What can I do to regain trust and break myself from that part of our story and move on with him?
I can understand your concerns, and you’re wise to consider what your history together means for your future together. There’s a difference, though, between dwelling and examining, and I would encourage you and your boyfriend to examine your fears about the affair that you both were a part of. “Freaking out” and obsessing are simply forms of anxiety, ones that go away once the anxiety has a more productive outlet, like an open, honest dialogue.
This is why when someone cheats, it’s important to understand why they cheated and what they learned from the experience. While some research shows that people who cheat are more likely to cheat again, it’s also the case that more than half of those who cheated before aren’t repeat offenders. Sometimes cheating is related to problems in the relationship—not just things that aren’t working, but the fact that the couple isn’t talking about the fact that they aren’t working. Sometimes affairs are about something in the person’s psychological makeup—issues with intimacy or attachment. Sometimes people have affairs in response to a life-altering crisis: after the death of a loved one (a parent, a child) or in the midst of a partner’s serious illness.
In your boyfriend’s case, even though you two have a strong connection, it sounds as if the affair was at least partly related to his ambivalence about his relationship with his girlfriend. He felt paralyzed, unable to decide whether he wanted to be with her. It may even have been the search for the house that forced him to acknowledge whatever questions had been percolating.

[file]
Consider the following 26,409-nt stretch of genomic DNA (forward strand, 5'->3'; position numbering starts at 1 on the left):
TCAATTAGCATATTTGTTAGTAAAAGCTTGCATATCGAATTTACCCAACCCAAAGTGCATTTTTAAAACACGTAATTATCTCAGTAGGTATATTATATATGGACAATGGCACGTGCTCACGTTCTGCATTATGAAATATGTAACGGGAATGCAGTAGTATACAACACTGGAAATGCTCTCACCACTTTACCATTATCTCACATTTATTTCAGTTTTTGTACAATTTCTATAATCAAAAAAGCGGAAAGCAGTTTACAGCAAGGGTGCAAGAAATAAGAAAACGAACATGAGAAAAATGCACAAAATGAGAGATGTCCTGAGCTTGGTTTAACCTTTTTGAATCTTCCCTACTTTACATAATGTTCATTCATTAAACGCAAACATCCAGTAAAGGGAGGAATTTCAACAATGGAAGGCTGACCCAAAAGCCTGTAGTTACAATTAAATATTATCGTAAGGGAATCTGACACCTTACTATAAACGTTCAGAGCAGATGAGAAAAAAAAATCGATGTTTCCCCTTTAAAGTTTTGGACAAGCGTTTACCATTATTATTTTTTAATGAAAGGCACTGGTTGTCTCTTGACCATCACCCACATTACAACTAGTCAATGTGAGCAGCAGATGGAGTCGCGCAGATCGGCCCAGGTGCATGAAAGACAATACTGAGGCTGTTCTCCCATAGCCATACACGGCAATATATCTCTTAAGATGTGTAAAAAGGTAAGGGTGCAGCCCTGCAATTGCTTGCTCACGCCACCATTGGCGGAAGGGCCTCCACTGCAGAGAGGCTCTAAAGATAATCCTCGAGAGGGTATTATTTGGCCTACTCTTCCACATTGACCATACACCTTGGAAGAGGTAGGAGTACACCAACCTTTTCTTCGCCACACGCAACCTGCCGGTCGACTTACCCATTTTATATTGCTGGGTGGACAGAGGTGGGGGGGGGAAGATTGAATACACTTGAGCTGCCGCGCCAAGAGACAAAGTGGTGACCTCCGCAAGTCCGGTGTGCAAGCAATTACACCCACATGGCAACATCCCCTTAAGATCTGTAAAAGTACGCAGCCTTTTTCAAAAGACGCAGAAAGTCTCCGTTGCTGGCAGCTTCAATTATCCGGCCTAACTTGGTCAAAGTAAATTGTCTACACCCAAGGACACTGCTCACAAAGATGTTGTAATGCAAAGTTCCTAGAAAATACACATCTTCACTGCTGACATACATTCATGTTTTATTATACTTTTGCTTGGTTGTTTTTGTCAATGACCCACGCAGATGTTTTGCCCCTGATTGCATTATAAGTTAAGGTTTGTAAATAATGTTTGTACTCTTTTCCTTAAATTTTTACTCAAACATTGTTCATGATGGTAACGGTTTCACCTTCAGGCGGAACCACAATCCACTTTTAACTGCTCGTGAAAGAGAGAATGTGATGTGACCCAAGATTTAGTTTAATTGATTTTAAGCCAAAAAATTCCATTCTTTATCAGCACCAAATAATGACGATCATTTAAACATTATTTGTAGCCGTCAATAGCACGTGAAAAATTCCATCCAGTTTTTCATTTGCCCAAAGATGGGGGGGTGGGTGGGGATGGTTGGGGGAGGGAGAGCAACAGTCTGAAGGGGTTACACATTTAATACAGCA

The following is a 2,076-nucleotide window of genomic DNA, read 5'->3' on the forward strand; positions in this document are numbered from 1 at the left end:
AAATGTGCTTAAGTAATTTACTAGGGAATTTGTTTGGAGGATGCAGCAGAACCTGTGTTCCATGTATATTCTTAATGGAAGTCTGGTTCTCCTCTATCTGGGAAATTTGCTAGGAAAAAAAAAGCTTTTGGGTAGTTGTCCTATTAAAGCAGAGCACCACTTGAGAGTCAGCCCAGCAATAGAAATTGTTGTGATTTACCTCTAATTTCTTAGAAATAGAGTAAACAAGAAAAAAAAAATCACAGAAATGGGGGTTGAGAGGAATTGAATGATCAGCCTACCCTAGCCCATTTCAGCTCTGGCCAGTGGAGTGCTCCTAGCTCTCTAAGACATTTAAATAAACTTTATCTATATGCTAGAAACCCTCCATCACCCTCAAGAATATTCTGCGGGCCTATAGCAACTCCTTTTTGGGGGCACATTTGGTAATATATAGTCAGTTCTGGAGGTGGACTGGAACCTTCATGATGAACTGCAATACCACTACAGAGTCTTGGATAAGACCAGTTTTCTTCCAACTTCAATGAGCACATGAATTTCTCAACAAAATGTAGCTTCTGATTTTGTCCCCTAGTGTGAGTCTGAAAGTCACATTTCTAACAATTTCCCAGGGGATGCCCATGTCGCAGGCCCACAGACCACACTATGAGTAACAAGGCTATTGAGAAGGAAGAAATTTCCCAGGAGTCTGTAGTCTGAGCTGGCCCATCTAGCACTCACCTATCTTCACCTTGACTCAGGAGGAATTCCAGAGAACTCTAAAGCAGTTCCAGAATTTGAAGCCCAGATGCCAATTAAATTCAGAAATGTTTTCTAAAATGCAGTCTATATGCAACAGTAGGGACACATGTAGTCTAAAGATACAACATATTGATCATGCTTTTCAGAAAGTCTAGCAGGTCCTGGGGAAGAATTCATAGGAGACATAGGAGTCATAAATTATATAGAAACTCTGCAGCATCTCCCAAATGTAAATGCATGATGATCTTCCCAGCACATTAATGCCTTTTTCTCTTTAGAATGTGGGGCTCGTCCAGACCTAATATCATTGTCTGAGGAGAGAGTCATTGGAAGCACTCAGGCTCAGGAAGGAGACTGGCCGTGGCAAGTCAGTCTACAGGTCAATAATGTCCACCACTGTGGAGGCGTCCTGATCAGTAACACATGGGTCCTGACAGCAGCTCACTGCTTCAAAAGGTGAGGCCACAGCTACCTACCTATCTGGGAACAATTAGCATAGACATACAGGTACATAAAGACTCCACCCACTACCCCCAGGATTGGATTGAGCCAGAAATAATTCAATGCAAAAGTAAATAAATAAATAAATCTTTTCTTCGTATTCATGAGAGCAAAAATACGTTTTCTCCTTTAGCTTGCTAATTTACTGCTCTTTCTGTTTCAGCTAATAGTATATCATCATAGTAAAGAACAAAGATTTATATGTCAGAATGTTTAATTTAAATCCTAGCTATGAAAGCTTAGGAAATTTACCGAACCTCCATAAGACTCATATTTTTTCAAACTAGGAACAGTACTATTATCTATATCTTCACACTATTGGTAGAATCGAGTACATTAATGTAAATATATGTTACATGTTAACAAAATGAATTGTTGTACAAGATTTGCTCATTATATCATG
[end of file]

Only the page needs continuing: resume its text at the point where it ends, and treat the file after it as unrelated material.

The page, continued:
That’s all understandable—many people have doubts about their relationships, and better to discuss them before buying a house together. Maybe you can even have some compassion for what he went through—how excruciating it must have been for him to have so much invested in this relationship, to be at an age when people are planning their futures, and to wonder whether his partner was the right one.
But then there’s this: Despite his fear of making a decision he’d regret, despite his not knowing for certain what he wanted to do, he wasn’t direct with you about his confusion. He didn’t say to you, “Hey, I know there seems to be something between us, but I’m in a relationship and I need to figure that out right now. If and when I do become single, let’s see where we both are.”
To understand more about how your boyfriend handles his feelings, you’ll want to get a sense of what was happening with his then-girlfriend, too. I don’t know what he told her about why the house search was called off, and I wonder how the two of them dealt with this. Did they talk about his ambivalence? Or did he choose the path of avoidance—“Work’s really busy now, so let’s resume the house search in the new year”? Meanwhile, when the two of you were “talking” at work, what were those conversations like? Did a lot of the conversation revolve around his complaints about his girlfriend—issues that should have been discussed directly with her?